http://cosmo.fis.fc.ul.pt/~crawford/...einrelativity... John Stachel: "But here he ran into the most blatantseeming contradiction, which I mentioned earlier when first discussing the two principles. As noted then, the MaxwellLorentz equations imply that there exists (at least) one inertial frame in which the speed of light is a constant regardless of the motion of the light source. Einstein's version of the relativity principle (minus the ether) requires that, if this is true for one inertial frame, it must be true for all inertial frames. But this seems to be nonsense. How can it happen that the speed of light relative to an observer cannot be increased or decreased if that observer moves towards or away from a light beam? Einstein states that he wrestled with this problem over a lengthy period of time, to the point of despair. We have no details of this struggle, unfortunately. Finally, after a day spent wrestling once more with the problem in the company of his friend and patent office colleague Michele Besso, the only person thanked in the 1905 SRT paper, there came a moment of crucial insight. (...) I shall not rehearse Einstein's arguments here, but it led to the radically novel idea that, once one physically defines simultaneity of two distant events relative to one inertial frame of reference, it by no means follows that these two events will be simultaneous when the same definition is used relative to another inertial frame moving with respect to the first. It is not logically excluded that they are simultaneous relative to all inertial frames. If we make that assumption, we are led back to Newtonian kinematics and the usual velocity addition law, which is logically quite consistent. However, if we adopt the two Einstein principles, then we are led to a new kinematics of time and space, in which the velocity of light is a universal constant, while simultaneity is different with respect to different inertial frames; this is also logically quite consistent." In 1905 Einstein still did not know that a 80m long pole can be trapped inside a 40m long barn when individuals similar to Einstein forget to reopen the doors of the barn "pretty quickly": http://www.math.ucr.edu/home/baez/ph...barn_pole.html "These are the props. You own a barn, 40m long, with automatic doors at either end, that can be opened and closed simultaneously by a switch. You also have a pole, 80m long, which of course won't fit in the barn....So, as the pole passes through the barn, there is an instant when it is completely within the barn. At that instant, you close both doors simultaneously, with your switch. Of course, you open them again pretty quickly, but at least momentarily you had the contracted pole shut up in your barn." If Einstein had known this breathtaking story, he could have used it to vindicate the outcome of his painful wrestling (instead of referring to the relativity of simultaneity) so much later John Stachel would have written: John Stachel: "It is not logically excluded that the 80m long pole cannot be trapped inside the 40m long barn, even if Einsteinians forget to reopen the doors of the barn pretty quickly. If we make that assumption, we are led back to Newtonian kinematics and the usual velocity addition law, which is logically quite consistent. However, if we adopt the two Einstein principles, then we are led to a new kinematics of time and space, in which the velocity of light is a universal constant, while any time Einsteinians forget to reopen the doors of the barn pretty quickly, the 80m long pole remains safely trapped inside the 40m long barn; this is also logically quite consistent." Pentcho Valev Your problem is that you don't have any historical context in which to place the development of the relativity of simultaneity. If you did, you would know what the problem is with it. Instead, having read your papers over the years, I can tell you that you go over the same ground over and over again, never understanding the issues with which you are dealing. It's really sad. Neither does Stachel (or Howard) have any understanding of the history of constructivist math. So it's like listening to two madmen talking to each other, you and your opponents. You don't know what you're talking about, and they don't know what they are talking about. But I do. Here it is: We are in the midst of a renaissance in the historiography of set theory. Above all, I recommend A. Garciadiego, BERTRAND RUSSELL AND THE ORIGINS OF THE SETTHEORETIC 'PARADOXES,' but there's also GrattanGuinness and Ferreiros, discussed in the paper linked below. Here is the central issue in the understanding of the relativity of simultaneity: Einstein used a mathematical approach which he called "practical geometry." He thought the formulation of this point of view was his crowning achievement, and thought very highly of the lecture in which you can read his discussion of it, "Geometry and Experience." I recommend it. Today this mathematical point of view is called constructivism or natural mathematics, and in his day it had three branches: intuitionism, logicism and formalism. So you have to understand, first, that Einstein expressed the relativity of simultaneity in practical geometry. I don't see any acknowledgment of that in this chain of remarks. If you want to understand what he said, you have to understand the issues which were important to him. From Poincare (SCIENCE AND HYPOTHESIS), but also from the long tradition of natural mathematics stretching back to Aristotle's concern over the "paradox" of Zeno, he adopted the idea that all argumentation leads inevitably to paradox. This is certainly the gist of the response to Cantorian set theory, hence the fame of the supposed settheoretic 'paradoxes.' The most important result of this concern was the idea that there is no such thing as logical content: arguments, if expressed in a certain way, can approach logical content but can never actually contain it, because, again, argumentation necessarily leads to paradox. So, for practitioners of constructivism or practical geometry, the only way out was a compromise: construct an argument, but make it contain the constructivist idea. That idea is that mathematics is an inherent human function. For those interested in logical content, this is already so far afield that eyes glaze over. And it was never seen to be relevant to relativity, because no one was able to say how Einstein used practical geometry as a technique in constructing an argument. "Geometry and Experience" was seen to be a bunch of genial generalities with no relevance to relativity. Why were people unable to understand where Einstein used "practical geometry"? Because, I think, we share so much of constructivist mathematical thinking that we are blind to its presence in arguments. In any event, you ought to know that Einstein DID use practical geometry in developing the relativity of simultaneity. Whatever else you may now argue regarding the relativity of simultaneity, you can no longer ignore the constructivist mathematics in itthat, now, HAS to be taken into account. There is an historical sidetrack to this: Einstein's use of constructivist math is in "disguised" form in the 1905 paper. So, I think intentionally, he made it explicit in the "train experiment." If you notice, the train experiment and the clock experiments are the same experiment: they can be translated mechanically, one into the other. Thus, the constructivist term Einstein inserted into the train experiment is also present in the clock experiment. Remember, that in doing this, he intentionally deprived the argument of logical content, because he felt he had to do so. If YOU feel that one must do so, this will not bother you. If you insist on logical content in your argument, it will bother you A LOT. So it's really a matter of taste, and not one for debate. As the paper below says, at one stage of the argument, point M is said to "naturally" (fallt zwar...zusammen" in the original German) coincide with point M'. (By the way, close readers of this texttranslatorshave realized that this was a conceptual anomaly: they treat it differently in the French and Italian translations of RELATIVITY). The logical problem with this notion is as follows: 1. if you drop the term, and M and M' coincide in traditional Euclidean fashion, you are led to the contradiction of assuming two Cartesian coordinate systems and deducing one such system (I leave the proof of this to you). So M and M' cannot coincide in a Euclidean way: that much cannot, I think, be contested and no one has ever argued that they could so coincide and that Einstein was saying that they did so coincide. At least, I haven't seen any such contentions. 2. if you retain the term, you find that it is not part of the formulation of the relativity of simultaneity. It is not a definition, an assumption, a principle, a deduction or anything else. You will look in vain for the logical role it plays in the argument. It doesn't play any at all. It simply rattles around in the argumenta loose cannon on deck. So what is it? It is what Einstein always meant it to be: it is an arbitrary insertion into the argument, made necessaryaccording to his approach of "practical geometry"in order for the argument to avoid paradox. So Einstein did exactly what he wanted to do. However, I think we have had an unconscious prejudice against the lack of logical content, so we never wanted to think that that's what he wanted to do, or did do. But that's not taking Einstein seriously. I suggest you take him seriouslyat least do him that courtesy, if you are going to pay any attention to what he says. By the way, are there any paradoxes? That is, was there anything for Einstein to worry about? No. Not even Zeno's paradox has stood up to analysis. The "logical" compulsion we feel with respect to the paradoxes so far proposed, is an artifact of their constructionit's their rhetoricit is not a result of logical content in these arguments. They have none. Too bad, because they are very seductive. But that's the way it is. This is where the new set theory history is making all kinds of contributions. Particularly Garciadiego is devastating with his care with respect to the history and the terms, showing that Richard didn't even consider his argument a paradox, that there is no Cantor paradox, no Russell paradox, and so on. They are glib sleights of hand which do not stand up historically or logically. So you really have to do some more work understanding the history of math. Another thing which is being revealed by new work into Einstein, is how little he probed into contemporary set theory debates. He never criticized anything Poincare said about those debates, although particularly Grattan Guinness is scathing in his discussion of Poincare. Einstein didn't really know anything about the set theory which set him off on his mathematical approach. Very remarkable, I thinkvery eyeopening. Einstein is not alone in the sloppiness with which he approached the mathematical foundation of his argument. The Fefermans and other commentators are amazingly critical of Godel in their remarks in the collected works, regarding his understanding of set theory debates. We tend to think of these twentiethcentury mandarins as close students, as scrupulous thinkers. It turns out that they were slobs. And of course, Cantor has been subjected to recent research which is even more embarrassing for his work than the many longstanding critiques. Again, there's more to the background of constructivism than the set theory debates. And it has had an influence far beyond Einstein. You find it in Darwin, Godel, Sraffa, really everywhere. It has stood in the way of logic for a long long time. Finally, you should consider where "natural" coincidence leaves us. If we can't get to general relativity because of "natural" coincidence, then that means that once again the Pythagorean theorem is at issue (it was a resolved issue under general relativity, for reasons you know). Does the Pythagorean theorem have logical content? My feeling is, no. I think it also has a "natural" coincidence in it. But where? Ryskamp, John Henry, "Paradox, Natural Mathematics, Relativity and Twentieth Century Ideas" (June 17, 2008). Available at SSRN: http://ssrn.com/abstract=897085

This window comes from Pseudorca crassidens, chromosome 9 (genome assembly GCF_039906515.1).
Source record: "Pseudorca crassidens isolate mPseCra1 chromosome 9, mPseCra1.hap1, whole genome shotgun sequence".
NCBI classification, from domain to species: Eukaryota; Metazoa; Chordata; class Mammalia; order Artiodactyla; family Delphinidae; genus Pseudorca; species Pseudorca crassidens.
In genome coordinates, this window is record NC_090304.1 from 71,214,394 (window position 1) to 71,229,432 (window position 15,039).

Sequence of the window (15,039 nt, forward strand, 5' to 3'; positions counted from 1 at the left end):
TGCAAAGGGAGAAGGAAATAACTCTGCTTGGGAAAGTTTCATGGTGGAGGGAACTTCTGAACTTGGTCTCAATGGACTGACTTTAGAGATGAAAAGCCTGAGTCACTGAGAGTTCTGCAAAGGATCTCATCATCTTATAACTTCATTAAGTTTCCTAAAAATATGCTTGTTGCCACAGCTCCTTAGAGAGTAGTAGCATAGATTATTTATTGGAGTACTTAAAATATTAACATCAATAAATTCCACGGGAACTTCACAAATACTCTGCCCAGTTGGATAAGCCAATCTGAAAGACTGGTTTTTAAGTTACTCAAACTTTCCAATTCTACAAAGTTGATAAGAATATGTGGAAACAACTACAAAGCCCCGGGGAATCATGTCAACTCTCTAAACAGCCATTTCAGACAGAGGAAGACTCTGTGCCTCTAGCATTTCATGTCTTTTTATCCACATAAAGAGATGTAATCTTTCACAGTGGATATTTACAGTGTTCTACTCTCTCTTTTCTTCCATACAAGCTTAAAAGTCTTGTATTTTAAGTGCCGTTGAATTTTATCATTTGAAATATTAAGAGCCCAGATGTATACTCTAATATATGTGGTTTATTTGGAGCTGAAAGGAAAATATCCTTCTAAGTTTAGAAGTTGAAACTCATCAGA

#3